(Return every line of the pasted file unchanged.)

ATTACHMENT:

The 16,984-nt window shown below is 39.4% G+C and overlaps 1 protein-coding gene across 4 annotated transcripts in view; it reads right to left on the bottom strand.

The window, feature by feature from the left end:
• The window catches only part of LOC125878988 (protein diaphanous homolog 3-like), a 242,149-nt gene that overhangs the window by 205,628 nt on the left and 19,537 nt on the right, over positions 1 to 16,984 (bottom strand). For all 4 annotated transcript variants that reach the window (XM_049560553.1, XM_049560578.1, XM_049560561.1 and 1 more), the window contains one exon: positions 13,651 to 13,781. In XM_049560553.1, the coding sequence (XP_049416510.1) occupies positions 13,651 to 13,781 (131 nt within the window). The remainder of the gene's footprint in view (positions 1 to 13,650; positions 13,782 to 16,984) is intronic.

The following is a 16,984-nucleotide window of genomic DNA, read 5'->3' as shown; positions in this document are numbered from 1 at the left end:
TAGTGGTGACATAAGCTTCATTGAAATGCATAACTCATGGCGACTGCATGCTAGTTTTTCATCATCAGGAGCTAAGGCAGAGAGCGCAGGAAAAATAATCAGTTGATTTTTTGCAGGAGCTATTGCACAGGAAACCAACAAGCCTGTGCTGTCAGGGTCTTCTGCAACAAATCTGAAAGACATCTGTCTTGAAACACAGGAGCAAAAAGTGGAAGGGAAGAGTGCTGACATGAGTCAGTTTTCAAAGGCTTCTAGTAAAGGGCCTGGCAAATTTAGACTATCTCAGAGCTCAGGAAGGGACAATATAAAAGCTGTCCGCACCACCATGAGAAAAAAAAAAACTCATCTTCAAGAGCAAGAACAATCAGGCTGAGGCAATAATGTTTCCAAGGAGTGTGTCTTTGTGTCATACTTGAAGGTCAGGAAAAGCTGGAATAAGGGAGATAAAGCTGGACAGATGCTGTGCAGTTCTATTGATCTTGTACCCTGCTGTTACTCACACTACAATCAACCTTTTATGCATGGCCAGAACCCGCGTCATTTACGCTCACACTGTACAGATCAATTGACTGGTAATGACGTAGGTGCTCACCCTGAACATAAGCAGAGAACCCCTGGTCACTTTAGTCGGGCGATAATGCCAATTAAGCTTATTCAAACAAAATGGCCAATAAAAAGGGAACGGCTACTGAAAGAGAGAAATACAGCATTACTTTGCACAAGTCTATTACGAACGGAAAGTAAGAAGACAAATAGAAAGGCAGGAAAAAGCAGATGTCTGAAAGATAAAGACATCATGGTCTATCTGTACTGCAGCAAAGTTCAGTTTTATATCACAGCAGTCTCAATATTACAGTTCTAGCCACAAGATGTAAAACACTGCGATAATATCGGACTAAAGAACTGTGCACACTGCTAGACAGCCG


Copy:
The 16,984-nt window shown below is 39.4% G+C and overlaps 1 protein-coding gene across 4 annotated transcripts in view; it reads right to left on the bottom strand.

The window, feature by feature from the left end:
• The window catches only part of LOC125878988 (protein diaphanous homolog 3-like), a 242,149-nt gene that overhangs the window by 205,628 nt on the left and 19,537 nt on the right, over positions 1 to 16,984 (bottom strand). For all 4 annotated transcript variants that reach the window (XM_049560553.1, XM_049560578.1, XM_049560561.1 and 1 more), the window contains one exon: positions 13,651 to 13,781. In XM_049560553.1, the coding sequence (XP_049416510.1) occupies positions 13,651 to 13,781 (131 nt within the window). The remainder of the gene's footprint in view (positions 1 to 13,650; positions 13,782 to 16,984) is intronic.

The following is a 16,984-nucleotide window of genomic DNA, read 5'->3' as shown; positions in this document are numbered from 1 at the left end:
TAGTGGTGACATAAGCTTCATTGAAATGCATAACTCATGGCGACTGCATGCTAGTTTTTCATCATCAGGAGCTAAGGCAGAGAGCGCAGGAAAAATAATCAGTTGATTTTTTGCAGGAGCTATTGCACAGGAAACCAACAAGCCTGTGCTGTCAGGGTCTTCTGCAACAAATCTGAAAGACATCTGTCTTGAAACACAGGAGCAAAAAGTGGAAGGGAAGAGTGCTGACATGAGTCAGTTTTCAAAGGCTTCTAGTAAAGGGCCTGGCAAATTTAGACTATCTCAGAGCTCAGGAAGGGACAATATAAAAGCTGTCCGCACCACCATGAGAAAAAAAAAAACTCATCTTCAAGAGCAAGAACAATCAGGCTGAGGCAATAATGTTTCCAAGGAGTGTGTCTTTGTGTCATACTTGAAGGTCAGGAAAAGCTGGAATAAGGGAGATAAAGCTGGACAGATGCTGTGCAGTTCTATTGATCTTGTACCCTGCTGTTACTCACACTACAATCAACCTTTTATGCATGGCCAGAACCCGCGTCATTTACGCTCACACTGTACAGATCAATTGACTGGTAATGACGTAGGTGCTCACCCTGAACATAAGCAGAGAACCCCTGGTCACTTTAGTCGGGCGATAATGCCAATTAAGCTTATTCAAACAAAATGGCCAATAAAAAGGGAACGGCTACTGAAAGAGAGAAATACAGCATTACTTTGCACAAGTCTATTACGAACGGAAAGTAAGAAGACAAATAGAAAGGCAGGAAAAAGCAGATGTCTGAAAGATAAAGACATCATGGTCTATCTGTACTGCAGCAAAGTTCAGTTTTATATCACAGCAGTCTCAATATTACAGTTCTAGCCACAAGATGTAAAACACTGCGATAATATCGGACTAAAGAACTGTGCACACTGCTAGACAGCCG